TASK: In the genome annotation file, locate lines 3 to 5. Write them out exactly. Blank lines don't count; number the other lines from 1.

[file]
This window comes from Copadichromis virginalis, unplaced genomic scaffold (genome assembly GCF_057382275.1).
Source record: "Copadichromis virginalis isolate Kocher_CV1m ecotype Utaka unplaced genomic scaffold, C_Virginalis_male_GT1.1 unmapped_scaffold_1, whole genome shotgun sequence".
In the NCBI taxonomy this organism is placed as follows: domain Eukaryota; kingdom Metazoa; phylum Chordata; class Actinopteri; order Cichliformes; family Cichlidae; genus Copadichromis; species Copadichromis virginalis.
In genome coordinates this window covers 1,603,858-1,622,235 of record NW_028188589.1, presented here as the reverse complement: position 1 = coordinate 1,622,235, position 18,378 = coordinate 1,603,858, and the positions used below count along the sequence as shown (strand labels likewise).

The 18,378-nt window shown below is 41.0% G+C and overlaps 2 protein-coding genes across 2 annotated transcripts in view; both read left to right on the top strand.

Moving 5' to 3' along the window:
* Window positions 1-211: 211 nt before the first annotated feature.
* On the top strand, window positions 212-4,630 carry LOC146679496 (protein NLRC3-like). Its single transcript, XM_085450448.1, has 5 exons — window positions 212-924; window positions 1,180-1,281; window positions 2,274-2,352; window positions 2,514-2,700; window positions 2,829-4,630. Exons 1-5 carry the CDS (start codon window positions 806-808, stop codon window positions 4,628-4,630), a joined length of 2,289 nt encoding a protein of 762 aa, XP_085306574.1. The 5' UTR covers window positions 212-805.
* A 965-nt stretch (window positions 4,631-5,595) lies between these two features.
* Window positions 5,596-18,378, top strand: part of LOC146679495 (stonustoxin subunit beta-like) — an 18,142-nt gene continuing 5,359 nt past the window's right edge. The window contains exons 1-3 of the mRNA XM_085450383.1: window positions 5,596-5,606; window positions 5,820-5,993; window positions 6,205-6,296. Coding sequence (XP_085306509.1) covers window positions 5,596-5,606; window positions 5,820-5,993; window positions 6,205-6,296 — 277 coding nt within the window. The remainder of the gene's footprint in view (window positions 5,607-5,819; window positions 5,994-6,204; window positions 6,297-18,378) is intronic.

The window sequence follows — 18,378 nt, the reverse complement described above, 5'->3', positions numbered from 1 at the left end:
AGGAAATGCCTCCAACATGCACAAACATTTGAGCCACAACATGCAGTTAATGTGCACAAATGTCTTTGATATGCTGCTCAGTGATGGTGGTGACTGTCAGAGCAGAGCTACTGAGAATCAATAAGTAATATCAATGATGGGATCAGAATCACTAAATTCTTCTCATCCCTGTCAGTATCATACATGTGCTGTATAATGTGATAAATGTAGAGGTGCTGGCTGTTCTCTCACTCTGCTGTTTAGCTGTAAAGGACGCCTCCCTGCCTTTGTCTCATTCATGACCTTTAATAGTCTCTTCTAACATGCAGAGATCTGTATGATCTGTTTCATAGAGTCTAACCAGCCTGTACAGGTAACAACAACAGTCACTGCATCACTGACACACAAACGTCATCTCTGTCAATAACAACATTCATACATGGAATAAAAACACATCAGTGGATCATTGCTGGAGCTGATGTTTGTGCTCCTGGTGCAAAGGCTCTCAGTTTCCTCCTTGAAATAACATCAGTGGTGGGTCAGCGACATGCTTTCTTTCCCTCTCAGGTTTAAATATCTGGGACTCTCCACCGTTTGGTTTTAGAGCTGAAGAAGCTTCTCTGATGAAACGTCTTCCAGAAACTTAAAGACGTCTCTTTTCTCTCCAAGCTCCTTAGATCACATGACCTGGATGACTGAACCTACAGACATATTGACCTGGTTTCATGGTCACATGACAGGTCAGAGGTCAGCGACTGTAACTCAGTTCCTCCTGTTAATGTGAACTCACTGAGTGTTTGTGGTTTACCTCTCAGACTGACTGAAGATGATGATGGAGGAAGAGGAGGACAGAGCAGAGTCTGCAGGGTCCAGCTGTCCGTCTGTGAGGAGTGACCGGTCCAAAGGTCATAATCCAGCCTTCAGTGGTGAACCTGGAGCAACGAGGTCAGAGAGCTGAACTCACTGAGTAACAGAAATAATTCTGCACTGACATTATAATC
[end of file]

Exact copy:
In the NCBI taxonomy this organism is placed as follows: domain Eukaryota; kingdom Metazoa; phylum Chordata; class Actinopteri; order Cichliformes; family Cichlidae; genus Copadichromis; species Copadichromis virginalis.
In genome coordinates this window covers 1,603,858-1,622,235 of record NW_028188589.1, presented here as the reverse complement: position 1 = coordinate 1,622,235, position 18,378 = coordinate 1,603,858, and the positions used below count along the sequence as shown (strand labels likewise).

The 18,378-nt window shown below is 41.0% G+C and overlaps 2 protein-coding genes across 2 annotated transcripts in view; both read left to right on the top strand.